In the interest of preserving the drivetrain's mechanical integrity Shepherd has developed a unique way of launching his DSM street rocket out of the hole so no undue stress is placed on any of his carefully selected and assembled components.
"I try and ease it out of the hole and sacrifice my 60-ft times to keep the car together," he says. I asked him if he ever just drops the clutch, and he replied with an emphatic "No." So far, his method seems to be working, with no reliability problems to speak of.
While the sedate, factory-looking exterior won't overtly state this car's true nature, other than the Spearco core staring ominously through the front bumper, a look inside the car's interior will give you an idea of this machine's latent performance potential.
Shepherd still calls it a street car, and drives it that way a couple times a week, but the cockpit is definitely Spartan--crank windows, no A/C. The factory carpeting is still there, but all seats have been removed. The driver's seat was replaced with a Summit Racing bucket strapped with a RCI harness. The dash has been crammed with various electronic equipment, including five Auto Meter gauges reading oil pressure, water temp, boost, fuel level and fuel pressure, a GReddy system meter reading EGT, the nitrous toggle switch, and the HKS EVC electronic boost controller.
A Momo tiller keeps the car pointed down the straight and narrow. The six-point chrome-moly cage you see in the pictures has since been upgraded to an NHRA-approved 12-point chrome-moly frame fabricated by Gary Reese Chassis.
Suspension mods have been limited to a DSS coil-over system and a Suspension Techniques anti-roll bar in the rear. Mods to the brakes have been limited to braided lines for better pressure delivery. The Talon's rolling stock, 16x8-inch Volk TE37s and Toyo RA1 tires, sized 225/50ZR-16, is what Shepherd uses on both street and strip. The car's best 1320 jaunt to date, 9.89 sec. at 148 mph, was made using the Volk alloys and Toyo rubber.
Those involved in IDRC racing, especially street class or DSM racers, will undoubtedly know Shepherd's name. He was kicking ass and taking names at IDRC events all last season, winning six out of six races. For the new season, he says he's interested in pursuing the top names in NHRA's import drag series. Considering what he's done with this car, I would think the NHRA street class competition and Ari Yallon, who ran the table himself in 2001, winning all the NHRA events, may start to feel the heat on their respective backsides right about now. Keep an eye on future IDRC and NHRA street class races for more on the first Street-Class DSM to blast into the 9s.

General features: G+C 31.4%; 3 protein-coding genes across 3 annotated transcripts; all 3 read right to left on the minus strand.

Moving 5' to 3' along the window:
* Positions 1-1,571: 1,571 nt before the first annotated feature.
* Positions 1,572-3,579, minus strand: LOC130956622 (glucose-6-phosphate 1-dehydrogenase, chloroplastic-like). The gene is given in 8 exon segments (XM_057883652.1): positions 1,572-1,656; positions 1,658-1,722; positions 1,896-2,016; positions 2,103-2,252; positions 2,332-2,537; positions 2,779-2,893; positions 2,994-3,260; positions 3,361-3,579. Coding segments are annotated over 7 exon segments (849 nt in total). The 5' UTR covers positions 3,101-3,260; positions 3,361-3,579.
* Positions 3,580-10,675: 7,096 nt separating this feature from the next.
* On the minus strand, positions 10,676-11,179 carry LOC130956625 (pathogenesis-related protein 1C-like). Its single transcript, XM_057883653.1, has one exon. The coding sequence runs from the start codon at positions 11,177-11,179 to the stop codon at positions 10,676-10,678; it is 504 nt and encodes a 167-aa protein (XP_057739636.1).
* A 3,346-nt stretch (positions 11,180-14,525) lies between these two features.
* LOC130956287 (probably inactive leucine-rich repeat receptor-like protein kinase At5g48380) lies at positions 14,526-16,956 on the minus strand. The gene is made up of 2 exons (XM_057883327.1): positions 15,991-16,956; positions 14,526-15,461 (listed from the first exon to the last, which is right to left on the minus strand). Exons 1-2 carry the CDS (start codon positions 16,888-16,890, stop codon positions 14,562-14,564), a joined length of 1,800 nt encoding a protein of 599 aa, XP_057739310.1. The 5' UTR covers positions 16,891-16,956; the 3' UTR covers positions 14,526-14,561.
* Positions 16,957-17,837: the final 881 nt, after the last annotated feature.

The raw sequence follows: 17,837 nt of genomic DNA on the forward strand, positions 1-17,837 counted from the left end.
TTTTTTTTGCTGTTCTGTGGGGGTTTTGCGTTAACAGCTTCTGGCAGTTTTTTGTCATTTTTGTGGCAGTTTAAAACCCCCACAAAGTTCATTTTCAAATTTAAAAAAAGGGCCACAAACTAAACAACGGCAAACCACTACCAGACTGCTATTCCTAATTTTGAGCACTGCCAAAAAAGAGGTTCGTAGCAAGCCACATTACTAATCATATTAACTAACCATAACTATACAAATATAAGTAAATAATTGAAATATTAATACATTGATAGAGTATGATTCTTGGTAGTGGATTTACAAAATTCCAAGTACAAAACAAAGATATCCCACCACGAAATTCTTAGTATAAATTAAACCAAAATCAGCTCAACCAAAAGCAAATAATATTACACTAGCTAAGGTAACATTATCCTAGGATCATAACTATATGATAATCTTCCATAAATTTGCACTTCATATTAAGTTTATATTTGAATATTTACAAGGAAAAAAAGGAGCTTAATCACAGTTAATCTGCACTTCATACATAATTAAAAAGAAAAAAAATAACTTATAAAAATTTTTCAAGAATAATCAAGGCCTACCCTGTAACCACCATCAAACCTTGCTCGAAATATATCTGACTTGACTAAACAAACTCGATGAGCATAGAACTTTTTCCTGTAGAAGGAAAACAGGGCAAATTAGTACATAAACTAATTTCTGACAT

The 4G63 looks good and hits...
The 4G63 looks good and hits hard.
Boost pressure, normally set...
Boost pressure, normally set at 30 psi, is monitored by HKS' EVC EZ boost controller, which is mounted in the center dash next to Shepherd's nitrous activation switch.
Shepherd switched from 20G...
Shepherd switched from 20G turbo to a custom T4 unit that mates to an HKS exhaust manifold for his assault on single-digit e.t.s.
Shepherd installed a larger...
Shepherd installed a larger Buschur Racing intercooler, which relies on a big 22x14-in Spearco core to ensure efficient operation of the Talon's forced induction system.
For extra "oomph," a 100-hp...
For extra "oomph," a 100-hp shot of Nitrous Express laughing gas can be activated by a toggle switch mounted where the factory stereo would be in your average road-going Talon.
Shepherd's low e.t. of 9.89...
Shepherd's low e.t. of 9.89 seconds was made using Volk TE37s and Toyo RA1 street tires.
Fuel, ignition and nitrous...
Fuel, ignition and nitrous management duties are handled by a Pro EFI stand-alone computer, which basically replaces the car's ECU with a lap-top programmable set-up.
In true sleeper fashion, the...
In true sleeper fashion, the car's exterior does not overtly state this Talon's 9-second nature, but a peek inside the Spartan cockpit might give you some clues.